Back and forth

Oh hi. Thanks for putting up with me for the entire month of November while I wrote a story backwards. What was that all about? If you’d like to investigate you can click on November 2015 in the column to the right and read the story forwards, which is not the way I wrote it but is actually the way I intended it to be read. For quite a while I’ve been thinking that since blog posts appear in reverse chronological order, then obviously to make a story appear in chronological order on your blog, you must write it backwards. Well. Sometimes I get these ideas and run with them. Sometimes they run with me.

In case you were thinking of asking, writing a story backwards is confusing, disorienting, challenging, and freeing. I recommend it to people with writer’s block. One thing you shouldn’t ask me is what the giant is supposed to be about. She’s a giant. Isn’t that enough for someone to be about?

I’ll be moving on to another writing project now. Probably writing forwards this time. For a change.

character study

She wakes up sometimes, thinking about her dilemma. It always takes a minute to remember what the dilemma is because it’s always a different dilemma than the last time she woke up. It’s that kind of story. The solution to her dilemma is often obvious to her, as it is to every reader of that kind of story, but she knows her own judgment makes no difference to the resolution of the dilemma. She’s made efforts in the past–to leave the man, to save the child, to cross the street, to pursue her ambition–but whether she succeeds or not is entirely up to the storyteller. He might be trying to write a cautionary tale, or make his readers cry, or make the heroine of the story look good in contrast to her, in which case she will surely make the wrong choice, do the foolish thing, die in poverty, be shunned by the townsfolk. By now she’s used to failure. By now she’s used to contempt. By now she’s used to losing things that seemed impossible to lose. It’s almost exhilarating to her now, that kind of loss. She knows it doesn’t really matter. The next time she wakes up, she’ll be a character in a new story. There’s always the possibility that this time, she’ll have magical powers, or a mighty army, or an uncanny ability to bend people to her will. There’s always the possibility that by the end of the story, she’ll be ruling the world.

these damn cicadas
with their confessional tone
I promise myself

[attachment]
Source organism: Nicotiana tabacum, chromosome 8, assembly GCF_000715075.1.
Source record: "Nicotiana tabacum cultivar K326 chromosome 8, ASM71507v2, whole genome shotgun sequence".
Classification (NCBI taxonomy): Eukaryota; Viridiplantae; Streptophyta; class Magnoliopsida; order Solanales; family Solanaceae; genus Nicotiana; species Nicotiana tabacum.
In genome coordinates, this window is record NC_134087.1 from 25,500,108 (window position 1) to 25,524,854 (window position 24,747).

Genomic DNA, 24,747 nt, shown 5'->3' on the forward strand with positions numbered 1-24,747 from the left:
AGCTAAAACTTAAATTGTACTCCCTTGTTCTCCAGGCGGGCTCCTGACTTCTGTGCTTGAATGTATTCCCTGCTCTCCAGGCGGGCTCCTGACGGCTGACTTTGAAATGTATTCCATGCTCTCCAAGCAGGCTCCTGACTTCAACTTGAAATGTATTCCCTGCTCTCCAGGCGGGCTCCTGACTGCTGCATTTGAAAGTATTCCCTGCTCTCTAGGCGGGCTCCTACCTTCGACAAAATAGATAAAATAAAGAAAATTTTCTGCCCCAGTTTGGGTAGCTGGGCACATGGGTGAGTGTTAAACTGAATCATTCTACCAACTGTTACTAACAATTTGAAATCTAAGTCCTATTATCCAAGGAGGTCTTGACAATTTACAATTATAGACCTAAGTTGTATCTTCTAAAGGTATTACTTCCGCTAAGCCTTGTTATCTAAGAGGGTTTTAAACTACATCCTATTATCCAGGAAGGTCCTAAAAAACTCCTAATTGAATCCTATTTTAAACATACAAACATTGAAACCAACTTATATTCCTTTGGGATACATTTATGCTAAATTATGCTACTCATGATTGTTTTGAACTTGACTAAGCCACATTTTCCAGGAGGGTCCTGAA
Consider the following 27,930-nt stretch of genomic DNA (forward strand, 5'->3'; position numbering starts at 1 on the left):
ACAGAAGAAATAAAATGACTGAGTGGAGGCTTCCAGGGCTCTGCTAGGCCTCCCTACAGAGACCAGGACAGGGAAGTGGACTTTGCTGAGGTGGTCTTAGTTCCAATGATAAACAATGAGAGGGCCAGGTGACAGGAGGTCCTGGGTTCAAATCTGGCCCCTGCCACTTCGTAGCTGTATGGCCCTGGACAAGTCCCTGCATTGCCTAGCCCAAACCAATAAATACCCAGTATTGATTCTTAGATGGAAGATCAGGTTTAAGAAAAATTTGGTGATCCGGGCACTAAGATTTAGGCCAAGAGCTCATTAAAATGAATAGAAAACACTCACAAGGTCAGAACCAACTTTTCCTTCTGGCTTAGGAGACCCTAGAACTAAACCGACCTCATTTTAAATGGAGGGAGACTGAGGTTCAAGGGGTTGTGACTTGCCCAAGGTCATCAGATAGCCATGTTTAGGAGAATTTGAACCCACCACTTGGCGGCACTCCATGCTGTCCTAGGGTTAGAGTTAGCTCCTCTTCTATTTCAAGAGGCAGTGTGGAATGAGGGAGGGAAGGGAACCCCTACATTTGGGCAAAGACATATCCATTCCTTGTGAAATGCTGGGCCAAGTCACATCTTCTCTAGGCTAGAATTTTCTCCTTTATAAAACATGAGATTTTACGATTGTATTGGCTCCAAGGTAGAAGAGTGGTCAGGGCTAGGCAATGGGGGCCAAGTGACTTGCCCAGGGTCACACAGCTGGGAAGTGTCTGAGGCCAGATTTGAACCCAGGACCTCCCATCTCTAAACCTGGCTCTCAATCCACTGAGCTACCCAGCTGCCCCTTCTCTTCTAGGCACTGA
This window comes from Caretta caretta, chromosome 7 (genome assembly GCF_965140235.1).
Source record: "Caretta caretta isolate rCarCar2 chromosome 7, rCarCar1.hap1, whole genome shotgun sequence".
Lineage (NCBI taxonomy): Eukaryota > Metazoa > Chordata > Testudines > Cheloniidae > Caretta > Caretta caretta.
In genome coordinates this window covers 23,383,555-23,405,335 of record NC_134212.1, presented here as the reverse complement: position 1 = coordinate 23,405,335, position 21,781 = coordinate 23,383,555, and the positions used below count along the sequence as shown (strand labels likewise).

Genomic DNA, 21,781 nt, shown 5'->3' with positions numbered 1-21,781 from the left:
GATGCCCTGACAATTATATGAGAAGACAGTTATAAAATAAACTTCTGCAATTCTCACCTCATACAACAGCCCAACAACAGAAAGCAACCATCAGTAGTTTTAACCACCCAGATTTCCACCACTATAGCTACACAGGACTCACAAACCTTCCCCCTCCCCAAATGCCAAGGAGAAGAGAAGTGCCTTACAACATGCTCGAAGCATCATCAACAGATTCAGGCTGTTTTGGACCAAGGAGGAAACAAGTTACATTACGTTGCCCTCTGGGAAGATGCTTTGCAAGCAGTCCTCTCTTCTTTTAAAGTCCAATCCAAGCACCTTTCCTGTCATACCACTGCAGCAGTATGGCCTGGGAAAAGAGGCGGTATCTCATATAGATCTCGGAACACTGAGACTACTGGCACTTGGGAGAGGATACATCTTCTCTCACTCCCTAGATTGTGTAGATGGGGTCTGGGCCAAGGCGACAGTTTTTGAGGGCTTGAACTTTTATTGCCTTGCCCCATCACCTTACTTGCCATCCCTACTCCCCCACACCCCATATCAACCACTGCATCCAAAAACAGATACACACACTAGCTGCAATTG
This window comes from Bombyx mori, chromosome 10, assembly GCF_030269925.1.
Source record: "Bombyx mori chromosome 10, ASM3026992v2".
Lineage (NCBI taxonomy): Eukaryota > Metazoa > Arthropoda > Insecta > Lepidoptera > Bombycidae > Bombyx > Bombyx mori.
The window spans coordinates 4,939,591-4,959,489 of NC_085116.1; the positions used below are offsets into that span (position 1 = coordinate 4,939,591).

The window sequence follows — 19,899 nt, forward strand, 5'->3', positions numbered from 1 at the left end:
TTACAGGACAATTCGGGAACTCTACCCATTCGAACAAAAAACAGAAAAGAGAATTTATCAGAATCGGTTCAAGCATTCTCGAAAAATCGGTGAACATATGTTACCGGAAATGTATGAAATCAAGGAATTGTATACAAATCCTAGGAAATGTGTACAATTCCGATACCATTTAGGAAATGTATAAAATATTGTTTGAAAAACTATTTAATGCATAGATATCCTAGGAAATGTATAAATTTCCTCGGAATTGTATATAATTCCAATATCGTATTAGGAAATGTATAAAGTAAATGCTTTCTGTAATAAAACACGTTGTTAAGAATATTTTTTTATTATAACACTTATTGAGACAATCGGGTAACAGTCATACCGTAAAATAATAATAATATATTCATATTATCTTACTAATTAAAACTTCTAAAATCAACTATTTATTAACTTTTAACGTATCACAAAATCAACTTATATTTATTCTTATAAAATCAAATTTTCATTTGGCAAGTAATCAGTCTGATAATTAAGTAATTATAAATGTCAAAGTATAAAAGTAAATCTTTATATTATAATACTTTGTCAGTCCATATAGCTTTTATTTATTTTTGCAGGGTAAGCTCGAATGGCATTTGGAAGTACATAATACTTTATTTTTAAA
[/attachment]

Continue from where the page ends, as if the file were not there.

I’ll admit everything
when nothing’s left to admit

(Prose: here, now. Tanka: Eucalypt, November 2011.)

flames

the year's first dream / the illusion bursts / into flames


Once upon a time people did not extinguish night before it had even begun. Once upon a time there was darkness and there was light; a full day. Once upon a time the phase of the moon decided whether you could see or be seen, whether you could venture forth or whether you should stay at home. Once upon a time lighting a candle was the only alternative to cursing the darkness. Once upon a time there were so many stars that no one could believe they didn’t mean something. Once upon a time night fell, like a tree, like a curtain, like a guillotine. Once upon a time the night swirled with stories because no one has any trouble hearing in the dark. Once upon a time stories were knit into our dreams, once upon a time our dreams were knit back into our stories.

the year’s first dream
the illusion bursts
into flames

June 11: A story in eleven haiku and one photograph

Photo credit: James A. Otto

Through the screenless window comes
a bird.
I watch it disport itself.

The house fills with wings.
The hearts of birds beat
more rapidly than our own.

I inquire of Google
what to do.
The response is dissatisfying.

The Russian story of
the Firebird.
A keen, glittering eye.

Many versions
of roast chicken.
I choose the most savory.

Dancing, I lift up my skirts
for the bird to pass
under.

The oven is still hot.
I stand beside it,
flapping my arms.

I don’t dream anymore
I can fly.
I have scraped my mind of such stuff.

I trap the bird in the closet.
When you get home,
it will amaze you.

I am reciting famous poetry
silently.
I am petting the cats.

The cats are hot, they breathe
rapidly. Wait, I say,
you will be rewarded.

*

I was feeling a little claustrophobic yesterday. Haiku seemed too small. Even the most wonderful of them — just a blink! I had a novel-lover’s need for extended narrative.

But I do love the haiku form and the challenge of containing an entire experience, a full impression, in just a few syllables. Several things I’ve been thinking about lately began to come together in my mind, things I’m hoping to write more about in the next few days — gendai haiku, renga. Unconventional ways of writing haiku, and ways of linking them together to create a larger picture than a single haiku allows.

I wondered what would happen if you piled a bunch of nontraditional haiku on top of each other to form a narrative. I wanted each haiku to be able to make sense separately on its own, and also to form a part of a coherent story. This photograph I’ve been thinking about for a few days entered the mix; a bird began to fly around in my head.

Writing this was a lot of fun. I’ve begun a couple other similar narratives, and I want to try more. This kind of structure seems to work the way my mind works — I’m really only capable of brief bursts of attention, but I also hunger for depth of character, for details of setting, for continuity of action.

(A bird really did get into our house through a screenless window a few years ago; but the rest of this is fantasy. In case you were worried about its fate at the paws of the cats.)